This Week in Texas History: A column
by BARTEE HAILE
On Aug. 28, 1959 a book reviewer had nothing but the highest praise for a newspaperman’s first novel: “It may be a long time before a better one comes along.”
Allen Stuart Drury was born in Houston during the First World War and grew up in a small California town. After earning his degree in journalism from Stanford, the cub reporter’s first job was on a weekly paper, where in 1940 he won a national award for editorial writing.
After military service in World War II, Drury moved to Washington, D.C. During the next decade, he covered Capitol Hill for United Press, Pathfinder Magazine and the Washington Evening Star before joining the Washington bureau of the New York Times in 1954.
For seven long years, Drury worked in secret on an epic tale. Then one day in 1958 he shoved a cardboard box containing the first draft into the hands of a fellow Times staffer with the modest announcement “I’ve written a novel.”
“I groaned silently,” Russell Baker remembered many years later.
“I took it home, ate, fixed a drink, sat down and with a heavy heart reached into this box for a fistful of manuscript. Good Lord! You couldn’t put the thing down!”
The newspaperman took readers on a 616-page magical mystery tour of Cold War Washington giving them a behind-the-scenes peek at politics in the raw. For his title he borrowed a phrase from a sentence in the Constitution: “The Senate shall advise and consent to the president’s nominations to the cabinet.”
Unlike other novels with a Washington setting written before and since, Advise and Consent was not a fictionalized version of actual events. Drury, who took life and politics very seriously, used a plausible plot and believable characters to explore issues with staying power and to put human nature under the microscope.
Here’s Advise and Consent in a nutshell: The president nominates Robert A. Leffingwell, a polished but arrogant liberal, as secretary of state much to the dismay of an old southern senator from the conservative wing of his own party. Convinced Leffingwell is soft on the Soviets, if not a subversive himself, Sen. Seabright Cooley moves heaven and earth to block his confirmation by the U.S. Senate.
When Brigham Anderson, an idealistic young senator from Utah, makes up his mind to cast the decisive vote against Leffingwell, a columnist digs up a hidden homosexual encounter from his past. Anderson cannot live with the scandal and commits suicide.
Drury did not let his high opinion of the senate as an institution stand in the way of exposing cynicism in the cloakroom. In a revealing exchange that pulls back the curtain, the majority leader tells the head of the opposition, “I’ll have to give the papers a statement charging an unprincipled, underhanded coalition against the people’s interests, you know.” “Go ahead,” the second senator says with a shrug. “We’ve all survived that one before.”
Like a man who still eats sausage after seeing it made, Drury loved Washington warts and all. “It is a city of temporaries, a city of just-arriveds and only-visitings, built on the shifting sands of politics, filled with people passing through. They go home…but hurry back to their lodestones and their star, their self-hypnotized, self-mesmerized, self-enamored, self-propelling, wonderful city they cannot live away from or live without.”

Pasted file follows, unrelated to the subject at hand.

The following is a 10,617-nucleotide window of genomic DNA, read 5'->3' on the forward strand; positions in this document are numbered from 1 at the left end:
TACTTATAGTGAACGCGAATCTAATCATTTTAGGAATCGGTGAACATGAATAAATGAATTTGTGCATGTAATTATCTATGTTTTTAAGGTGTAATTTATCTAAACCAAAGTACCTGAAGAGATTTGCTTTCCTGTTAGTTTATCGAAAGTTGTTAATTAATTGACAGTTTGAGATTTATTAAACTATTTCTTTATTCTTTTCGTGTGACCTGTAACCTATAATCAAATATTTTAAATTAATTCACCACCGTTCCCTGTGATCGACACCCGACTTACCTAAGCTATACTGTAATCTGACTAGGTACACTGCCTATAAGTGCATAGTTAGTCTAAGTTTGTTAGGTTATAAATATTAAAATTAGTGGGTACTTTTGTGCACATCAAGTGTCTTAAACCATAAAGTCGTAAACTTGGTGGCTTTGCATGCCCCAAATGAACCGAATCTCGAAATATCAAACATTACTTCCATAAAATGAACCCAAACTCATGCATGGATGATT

The phenomenal success of Advise and Consent was due in part to perfect timing because it happened to hit bookstores during the presidential campaign of 1960, which revived public interest in the political process. A priceless piece of free publicity was a photograph of candidates Kennedy and Nixon looking at a copy together.
Advise and Consent stayed on the New York Times best-seller list for a record 102 weeks and won the Pulitzer Prize for fiction. It was made into a Broadway play and a motion picture directed by Otto Preminger and starring Henry Fonda as Leffingwell, Charles Laughton as Sen. Cooley and Don Murray as Sen. Anderson.
Drury quit The Times and never worked another day for a newspaper. He became political correspondent for Reader’s Digest, a high-profile position that provided a steady income, and went right to work on his next novel.
In 1964 Drury bought a house with a breathtaking view of San Francisco Bay. The early riser wrote in the mornings and spent his afternoons researching and editing.
A bachelor who lived alone his entire life, Drury put a premium on privacy. According to a nephew, one of the few people ever to get close to him, “Quality time with Al meant you read your book while he read his.”
Allan Drury wrote 18 more novels as well five works of nonfiction on subjects as diverse as ancient Egypt and the Nixon White House. But none compared to his first book. In 1995, three years before the author died on his 80th birthday, Speaker of the House Newt Gingrich included Advise and Consent on a must-read list for new Republican congressmen.
Syndicated columnist BARTEE HAILE has written about Texas history for the San Marcos Mercury since 2011. Haile welcomes your comments or questions by mail at P.O. Box 152, Friendswood, Texas 77549 or by email here.Email | Print